At this stage, most of the kids will have either reached puberty or will be close to it. Therefore, it is necessary that they understand very well what that means. In addition to the physical and emotional changes they will experience, they need to be taught of the issue of responsibility and religious commitment. You need to monitor your children very closely and be even more concerned about whether or not they have prayed, fasted and so forth. For the girls, mothers will need to make certain that they don’t feel shy about their monthly cycles; by this I mean that the girls should be made to understand that it is not a shameful thing that they cannot pray and fast while menstruating for example. The reason I mention this explicitly is that in many cases this does happen; girls feel shy and as a result they hide that they’re in that time of month and pray and fast out of shyness. They may be afraid of how others will react. And perhaps here we need to remind ourselves to be more sensitive; many a time adults think they’re being funny and make jokes about girls in that situation. Indeed, the intention may be innocent but the girls are very sensitive and don’t really find the jokes amusing. So let’s be mindful of that.
Let us not forget here the issue of salaah at school. Depending on the season, it is most likely that your kids will need to pray Thuhr at school, particularly in the fall and winter. By the time they get home, it would already be time for ‘Asr. Therefore, it is necessary to train the kids from early on about the importance of salaah and establishing it on time.
In order to assist them and facilitate things, write a note to the school (teacher as well as principal) explaining that your child will be taking a few minutes daily to offer their salaah. In some cases you may need to alert them that your child will excuse himself/herself from class for this purpose. Kindly ask them to suggest a place where they can pray. In the event there are several Muslim kids in the school, perhaps the parents can send in a joint request asking the school to permit their children to pray in congregation. If they do not agree, then just settle with them praying individually, but under no circumstances should you be okay with them not allowing your child to pray at all. Speak to and try to reason with them even if it means taking the matter to the school board. If that does not bring results, make arrangements for your child to leave the school property in order to offer the salaah and then return to school.
In the case of the boys, you need to also make arrangements for salaat al Jumu’ah. If there are enough Muslim students in the school, they can perhaps establish a congregation there. If not, make certain that your sons leave school on time to attend salaat al Jumu’ah at one of the Jumu’ah locations in your city. Recall that salaah is one of the pillars of Islaam and the first thing we will be asked about on the Day of Judgement. If we do not take the steps mentioned above how will our kids be aware of its importance?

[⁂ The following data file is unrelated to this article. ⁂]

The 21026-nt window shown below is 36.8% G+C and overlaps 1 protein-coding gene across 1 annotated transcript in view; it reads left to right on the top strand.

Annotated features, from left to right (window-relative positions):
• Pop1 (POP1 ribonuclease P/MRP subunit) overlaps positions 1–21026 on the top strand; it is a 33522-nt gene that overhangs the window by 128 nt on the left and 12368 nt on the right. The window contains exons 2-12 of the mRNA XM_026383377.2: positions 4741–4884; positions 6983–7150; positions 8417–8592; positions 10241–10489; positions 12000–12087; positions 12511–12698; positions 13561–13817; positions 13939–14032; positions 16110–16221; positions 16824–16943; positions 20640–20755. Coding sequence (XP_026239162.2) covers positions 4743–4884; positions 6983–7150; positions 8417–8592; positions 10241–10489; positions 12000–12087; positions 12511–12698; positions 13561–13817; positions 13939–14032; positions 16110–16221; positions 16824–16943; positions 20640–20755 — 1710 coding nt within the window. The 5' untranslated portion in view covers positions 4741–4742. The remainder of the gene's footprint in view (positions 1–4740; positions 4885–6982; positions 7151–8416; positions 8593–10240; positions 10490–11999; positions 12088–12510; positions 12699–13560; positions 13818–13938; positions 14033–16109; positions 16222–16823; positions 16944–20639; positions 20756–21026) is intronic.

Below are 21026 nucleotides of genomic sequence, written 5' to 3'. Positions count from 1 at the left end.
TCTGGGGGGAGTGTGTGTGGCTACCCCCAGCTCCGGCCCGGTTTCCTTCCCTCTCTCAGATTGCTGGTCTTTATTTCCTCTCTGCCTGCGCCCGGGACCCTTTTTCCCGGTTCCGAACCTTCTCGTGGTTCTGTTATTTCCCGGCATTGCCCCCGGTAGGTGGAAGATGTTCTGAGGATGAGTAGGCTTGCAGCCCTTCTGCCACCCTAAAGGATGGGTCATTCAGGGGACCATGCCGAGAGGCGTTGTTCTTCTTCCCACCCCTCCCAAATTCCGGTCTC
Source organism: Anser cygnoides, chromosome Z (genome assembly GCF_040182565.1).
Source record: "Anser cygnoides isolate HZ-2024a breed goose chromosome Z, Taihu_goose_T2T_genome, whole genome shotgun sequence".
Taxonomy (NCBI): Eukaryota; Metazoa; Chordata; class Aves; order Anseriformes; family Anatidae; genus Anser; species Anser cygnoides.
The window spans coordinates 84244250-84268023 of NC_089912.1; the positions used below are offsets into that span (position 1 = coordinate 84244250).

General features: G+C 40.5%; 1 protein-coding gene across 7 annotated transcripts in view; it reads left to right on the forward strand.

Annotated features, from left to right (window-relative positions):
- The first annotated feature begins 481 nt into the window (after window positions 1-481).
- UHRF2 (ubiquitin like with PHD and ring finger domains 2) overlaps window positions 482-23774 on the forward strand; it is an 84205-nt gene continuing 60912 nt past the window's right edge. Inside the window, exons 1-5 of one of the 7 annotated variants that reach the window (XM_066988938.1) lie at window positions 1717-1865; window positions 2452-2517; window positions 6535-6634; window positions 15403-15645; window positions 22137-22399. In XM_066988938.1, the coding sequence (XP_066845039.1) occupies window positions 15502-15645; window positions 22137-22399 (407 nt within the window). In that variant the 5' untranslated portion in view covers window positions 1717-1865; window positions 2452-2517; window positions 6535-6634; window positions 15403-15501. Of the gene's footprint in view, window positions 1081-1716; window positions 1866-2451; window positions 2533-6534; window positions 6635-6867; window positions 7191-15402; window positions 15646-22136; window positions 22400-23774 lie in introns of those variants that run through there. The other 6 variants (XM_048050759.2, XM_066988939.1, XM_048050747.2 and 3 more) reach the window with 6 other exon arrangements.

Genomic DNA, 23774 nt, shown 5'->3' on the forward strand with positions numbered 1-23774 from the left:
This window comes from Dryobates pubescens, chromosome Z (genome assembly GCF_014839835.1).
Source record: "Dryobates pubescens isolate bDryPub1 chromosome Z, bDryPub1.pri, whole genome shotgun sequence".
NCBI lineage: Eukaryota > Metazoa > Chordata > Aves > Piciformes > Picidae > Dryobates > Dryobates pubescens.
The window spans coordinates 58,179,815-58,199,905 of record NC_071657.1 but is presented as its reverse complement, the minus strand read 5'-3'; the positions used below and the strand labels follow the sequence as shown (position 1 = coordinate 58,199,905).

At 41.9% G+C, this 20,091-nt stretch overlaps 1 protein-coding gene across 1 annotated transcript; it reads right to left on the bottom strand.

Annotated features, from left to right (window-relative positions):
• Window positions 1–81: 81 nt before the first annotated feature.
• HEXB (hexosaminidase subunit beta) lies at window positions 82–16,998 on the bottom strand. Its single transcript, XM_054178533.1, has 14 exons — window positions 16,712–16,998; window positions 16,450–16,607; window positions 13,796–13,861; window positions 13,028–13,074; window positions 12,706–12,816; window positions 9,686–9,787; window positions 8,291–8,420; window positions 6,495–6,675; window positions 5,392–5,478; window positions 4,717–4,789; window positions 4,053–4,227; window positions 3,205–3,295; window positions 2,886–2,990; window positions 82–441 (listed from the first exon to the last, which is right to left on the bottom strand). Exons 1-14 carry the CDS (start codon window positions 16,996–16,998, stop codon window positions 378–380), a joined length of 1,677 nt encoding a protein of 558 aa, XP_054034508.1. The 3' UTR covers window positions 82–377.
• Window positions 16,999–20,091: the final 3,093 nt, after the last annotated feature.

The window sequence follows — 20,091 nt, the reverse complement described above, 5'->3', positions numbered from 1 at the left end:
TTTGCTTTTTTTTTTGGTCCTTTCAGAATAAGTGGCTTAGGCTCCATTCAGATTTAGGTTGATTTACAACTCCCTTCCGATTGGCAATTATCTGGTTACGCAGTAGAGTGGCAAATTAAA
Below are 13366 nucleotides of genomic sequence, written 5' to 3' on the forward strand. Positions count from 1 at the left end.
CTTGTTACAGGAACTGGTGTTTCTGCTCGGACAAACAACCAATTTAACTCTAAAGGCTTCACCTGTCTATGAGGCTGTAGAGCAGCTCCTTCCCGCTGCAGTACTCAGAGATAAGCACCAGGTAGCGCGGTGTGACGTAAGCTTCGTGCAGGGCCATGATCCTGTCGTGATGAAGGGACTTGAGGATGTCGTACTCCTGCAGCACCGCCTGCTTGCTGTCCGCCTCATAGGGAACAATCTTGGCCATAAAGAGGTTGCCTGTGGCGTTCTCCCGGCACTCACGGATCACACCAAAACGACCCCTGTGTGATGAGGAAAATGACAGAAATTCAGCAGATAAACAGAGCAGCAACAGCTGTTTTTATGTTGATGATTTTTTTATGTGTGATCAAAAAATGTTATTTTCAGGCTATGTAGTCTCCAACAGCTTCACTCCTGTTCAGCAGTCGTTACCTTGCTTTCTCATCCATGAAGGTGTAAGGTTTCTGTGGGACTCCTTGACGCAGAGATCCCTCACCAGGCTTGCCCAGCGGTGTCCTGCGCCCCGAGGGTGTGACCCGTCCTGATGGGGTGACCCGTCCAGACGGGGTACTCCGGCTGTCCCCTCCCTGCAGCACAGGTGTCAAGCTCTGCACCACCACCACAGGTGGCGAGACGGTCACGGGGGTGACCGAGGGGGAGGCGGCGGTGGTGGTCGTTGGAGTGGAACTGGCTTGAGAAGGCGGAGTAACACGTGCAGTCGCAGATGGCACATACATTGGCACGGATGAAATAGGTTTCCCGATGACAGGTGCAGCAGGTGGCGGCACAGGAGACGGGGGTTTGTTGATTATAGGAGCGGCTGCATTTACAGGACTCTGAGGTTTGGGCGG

One might ask, what if the school is adamant and they refuse to allow the kids to pray at school or even to have them taken out for a short while to pray? I say that this is highly unlikely; however, in the unlikely event that this does happen… pull your child out of the school immediately and homeschool them. Yes, parents, salaah is more important than them being at school. Don’t get me wrong… I am all for education, but it is not a matter of Paradise and Hell (Jannah and Jahannam) as salaah is. I hope we do have our priorities straight.
Having said all this, I also need to remind parents to educate their children on these matters first and inform them not to take advantage of these situations by skipping classes or being late for them etc… Sadly, some children might use religion as an excuse to misbehave. Therefore, speak to them about respecting rules and taking circumstances into consideration. For example, in the case where they have to leave a class for Thuhr, let them know they should offer the fardh and return to class. It is not necessary for them to pray all the sunan at that time. If we approach these issues wisely and intelligently with sincerity, we will not have any problems Inshaa Allaah.
Another matter those who send their kids to public schools must be aware of is that often times kids need to be paired up at school for projects. Do not forget to write the teachers informing them to keep your son with other boys and your daughter with other girls only. If we are lax in this matter, it can lead to some pretty undesirable results. The reader is intelligent enough to figure it out so I won’t go into any details. Again, you need to educate your child on this matter too so they are aware and can respond to any questions they may get from teachers or students on this matter.
Next: Series conclusion
Coming up: Workshop on parenting. Audio recordings to be posted on the site.